August 31, 2015
Legislative Update: Still no budget from Raleigh
By SANDY SEMANS
They came, they talked, they went home.
And that pretty much sums up the past week's activities in the General
Assembly. The few notable actions that occurred happened on Thursday,
the last legislative day of the week, when both chambers passed yet
another continuing resolution to keep government operating without an
approved state budget in place.
The new deadline for hammering out the current fiscal year's spending is Sept. 18.
The week before, the two chambers reached a compromise when they agreed to cap this fiscal year's budget at $21.7 billion.
WRAL reports that on Thursday, Aug. 27, budget negotiators reached an
agreement that all state employees, including teachers will receive a
bonus of $750 near the end of the calendar year. That will be paid from
the $335 million that is being set aside for salary increases.
Teachers, State Highway Patrol officers, court clerks, and magistrates
also will receive the appropriate step increases. Community
college employees and hard-to-fill positions also will see a boost in
House Bill 117,
NC Competes, has been assigned to a conference committee to work out
differences between the original House bill and the Senate version,
which includes the troublesome sales tax redistribution.
The proposed redistribution would allocate 50 percent based on
population and 50 percent based on point-of-sale collections. If made
into law, the new distribution formula would reduce sales tax coming
back to Dare County and the local municipalities by 24 percent.
Under current law, which dictates that 75 percent of the sales tax sent
back to local governments is based on point-of-sale and 25 percent on
population, Dare County is estimated to receive $19.1 million in the
2016-17 fiscal year. Under the new plan, the amount would be reduced to
$14.6 million, which is a $4.6 million cut -- unless the proposal to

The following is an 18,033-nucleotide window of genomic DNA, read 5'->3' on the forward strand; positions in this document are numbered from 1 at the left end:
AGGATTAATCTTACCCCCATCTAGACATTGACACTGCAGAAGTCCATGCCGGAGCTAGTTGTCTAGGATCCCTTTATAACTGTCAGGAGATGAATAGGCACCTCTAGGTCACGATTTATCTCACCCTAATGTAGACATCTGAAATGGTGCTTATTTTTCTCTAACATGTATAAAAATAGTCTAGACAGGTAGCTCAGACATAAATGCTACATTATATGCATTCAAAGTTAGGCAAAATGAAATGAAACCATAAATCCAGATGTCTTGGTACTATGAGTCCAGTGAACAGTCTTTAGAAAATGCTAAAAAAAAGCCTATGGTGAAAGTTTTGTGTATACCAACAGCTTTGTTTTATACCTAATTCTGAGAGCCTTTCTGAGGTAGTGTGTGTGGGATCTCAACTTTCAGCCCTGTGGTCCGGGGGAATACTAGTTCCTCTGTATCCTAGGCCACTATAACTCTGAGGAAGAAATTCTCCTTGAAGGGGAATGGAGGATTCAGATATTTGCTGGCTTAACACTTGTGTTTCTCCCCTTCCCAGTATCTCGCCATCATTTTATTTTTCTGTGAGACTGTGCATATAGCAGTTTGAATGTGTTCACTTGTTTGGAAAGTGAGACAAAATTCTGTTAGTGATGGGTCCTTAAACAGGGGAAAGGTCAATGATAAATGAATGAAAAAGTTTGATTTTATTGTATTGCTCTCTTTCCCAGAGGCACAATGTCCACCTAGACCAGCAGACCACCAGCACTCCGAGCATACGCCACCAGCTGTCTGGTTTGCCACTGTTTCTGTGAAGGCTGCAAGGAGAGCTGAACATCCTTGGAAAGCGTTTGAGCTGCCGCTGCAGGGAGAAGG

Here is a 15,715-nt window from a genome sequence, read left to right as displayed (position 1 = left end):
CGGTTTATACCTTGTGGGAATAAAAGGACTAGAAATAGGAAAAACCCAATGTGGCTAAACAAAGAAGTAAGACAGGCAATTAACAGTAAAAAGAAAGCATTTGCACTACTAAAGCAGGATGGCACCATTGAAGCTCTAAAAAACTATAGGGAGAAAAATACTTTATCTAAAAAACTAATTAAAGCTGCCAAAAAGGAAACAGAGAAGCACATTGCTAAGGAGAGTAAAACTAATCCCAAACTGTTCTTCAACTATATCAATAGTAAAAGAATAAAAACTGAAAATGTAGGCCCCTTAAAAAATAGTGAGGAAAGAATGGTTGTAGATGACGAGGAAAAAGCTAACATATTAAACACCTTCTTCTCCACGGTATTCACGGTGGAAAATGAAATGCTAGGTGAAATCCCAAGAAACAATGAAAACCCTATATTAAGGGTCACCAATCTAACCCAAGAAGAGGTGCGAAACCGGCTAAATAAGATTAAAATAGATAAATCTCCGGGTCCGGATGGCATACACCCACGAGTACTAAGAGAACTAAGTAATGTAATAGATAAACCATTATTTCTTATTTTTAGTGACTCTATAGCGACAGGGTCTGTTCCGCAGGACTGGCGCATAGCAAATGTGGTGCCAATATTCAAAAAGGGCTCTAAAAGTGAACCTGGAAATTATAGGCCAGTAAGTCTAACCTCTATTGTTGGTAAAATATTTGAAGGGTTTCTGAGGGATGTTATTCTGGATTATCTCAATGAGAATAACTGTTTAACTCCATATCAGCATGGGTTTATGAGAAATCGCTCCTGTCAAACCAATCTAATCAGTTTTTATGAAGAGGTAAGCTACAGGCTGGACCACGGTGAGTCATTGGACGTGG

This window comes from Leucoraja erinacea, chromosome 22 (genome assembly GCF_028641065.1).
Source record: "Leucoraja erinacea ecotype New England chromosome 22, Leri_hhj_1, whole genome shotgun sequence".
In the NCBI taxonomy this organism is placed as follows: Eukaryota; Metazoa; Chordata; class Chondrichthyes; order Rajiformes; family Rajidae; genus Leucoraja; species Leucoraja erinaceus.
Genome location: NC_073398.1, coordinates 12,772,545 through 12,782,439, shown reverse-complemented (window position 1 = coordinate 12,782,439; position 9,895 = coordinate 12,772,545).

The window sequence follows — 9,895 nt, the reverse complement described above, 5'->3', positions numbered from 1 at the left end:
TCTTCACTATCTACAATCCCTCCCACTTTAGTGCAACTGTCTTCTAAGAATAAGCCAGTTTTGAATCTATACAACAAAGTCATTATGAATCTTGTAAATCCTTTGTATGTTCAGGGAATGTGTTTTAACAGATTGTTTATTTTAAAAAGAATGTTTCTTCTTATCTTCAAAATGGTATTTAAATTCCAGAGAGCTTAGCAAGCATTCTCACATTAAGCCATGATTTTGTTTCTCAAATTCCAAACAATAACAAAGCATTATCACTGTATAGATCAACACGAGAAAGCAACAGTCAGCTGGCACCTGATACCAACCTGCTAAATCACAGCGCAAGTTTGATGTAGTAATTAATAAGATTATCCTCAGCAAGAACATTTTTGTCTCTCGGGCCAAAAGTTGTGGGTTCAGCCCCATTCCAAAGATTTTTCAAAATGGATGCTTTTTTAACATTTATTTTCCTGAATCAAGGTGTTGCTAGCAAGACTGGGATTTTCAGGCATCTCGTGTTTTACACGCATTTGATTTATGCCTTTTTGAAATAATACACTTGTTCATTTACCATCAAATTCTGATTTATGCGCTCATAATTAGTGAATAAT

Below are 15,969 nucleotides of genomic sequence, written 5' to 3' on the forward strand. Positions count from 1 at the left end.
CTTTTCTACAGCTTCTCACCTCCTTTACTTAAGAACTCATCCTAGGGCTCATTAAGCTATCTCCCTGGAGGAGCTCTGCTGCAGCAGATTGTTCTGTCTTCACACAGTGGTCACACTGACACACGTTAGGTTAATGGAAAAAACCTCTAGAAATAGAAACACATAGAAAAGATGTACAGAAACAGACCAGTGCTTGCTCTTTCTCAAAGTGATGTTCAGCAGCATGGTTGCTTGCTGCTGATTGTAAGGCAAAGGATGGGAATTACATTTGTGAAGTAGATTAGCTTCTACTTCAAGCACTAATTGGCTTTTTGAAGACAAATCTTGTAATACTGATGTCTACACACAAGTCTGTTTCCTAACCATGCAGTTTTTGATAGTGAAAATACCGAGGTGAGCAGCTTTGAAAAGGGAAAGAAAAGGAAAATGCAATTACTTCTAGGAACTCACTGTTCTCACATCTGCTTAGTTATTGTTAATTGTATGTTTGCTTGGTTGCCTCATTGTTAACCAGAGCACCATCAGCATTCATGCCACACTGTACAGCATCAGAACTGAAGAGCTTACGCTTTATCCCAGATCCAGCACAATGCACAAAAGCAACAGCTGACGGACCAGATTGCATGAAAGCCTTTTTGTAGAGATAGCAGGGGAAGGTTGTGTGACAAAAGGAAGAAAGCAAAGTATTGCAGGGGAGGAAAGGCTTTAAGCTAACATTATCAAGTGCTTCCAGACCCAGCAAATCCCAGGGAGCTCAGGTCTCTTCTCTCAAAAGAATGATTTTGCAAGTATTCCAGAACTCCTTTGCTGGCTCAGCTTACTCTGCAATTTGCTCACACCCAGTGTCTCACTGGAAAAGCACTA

expand the sales tax base is approved.
An expansion of the sales tax base, adding tax on such things as auto
repairs and veterinarian bills, would return some of the lost revenue
to counties. With that proposed expansion, estimated sales tax revenues
would be $15.1 million which is a $4 million reduction – 21 percent -
from projections for the same time frame under current law.
The municipalities also would feel the same percentage of reductions under both scenarios.
Since assigning the bill to conference committee, the conferees have been changed twice.
The Senate has concurred with changes made in the House to Senate Bill 15,
Unemployment Insurance Law Changes. The bill, if enacted into law, will
mandate that those receiving unemployment benefits must show proof of
applying for five positions each week. The bill will be forwarded to
the governor next week for his signature.
Semans is a retired newspaper editor and reporter who now works as a
free-lance writer. She lives in Stumpy Point. Her update on the
goings-on in this session of the General Assembly will appear weekly in
The Island Free Press, usually on Friday.)
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Legislative Update: Humor unleashed in the General Assembly
Legislative Update: Lawmakers made hay while the sun was shining
Legislative Update: Bill on dredging causes local turmoil
Legislative Update: 156 new bills filed this week
Legislative Update: Lawmakers keeping busy in Raleigh
Legislative Update: It was raining bills all week
Legislative Update: Occupancy tax provision is out of dredging bill
Legislative Update: Lawmakers take aim at N.C. Constitution
Legislative Update: More taxes and Constitutional amendments proposed
Legislative Update: Lawmakers racing the clock to get bills moved
Legislative Update: Rushing to meet the 'crossover' deadline
Legislative Update: A week of committee work in Raleigh
Legislative update: New taxes for fishermen and new purpose for occupancy taxes
Legislative Update: Bill aims at opportunities for Oregon Inlet Lifesaving Station
Legislative Update: Two days, two vetoes
Legislative Update: Sales tax redistribution bill gets more traction
Legislative update: Sales tax redistribution is back, will still hurt Dare
Legislative Update: Senate passes its version of state budget
Legislative Update: Budget conference committee faces challenges
Legislative Update: Hurry up and wait time in Raleigh
Legislative Update: Open government laws are a mixed bag
Legislative Update: Some bills moving forward, others stuck in committees
Legislative Update: House slows up, while Senate moves full steam ahead
Legislative Update: Work slows to a crawl as lawmakers travel
Legislative update: Sales tax plan proposal scaled back, but still alive
Legislative Update: Missing from Raleigh -- a budget and a senator
Legislative Update: House rejects bill with Senate sales tax plan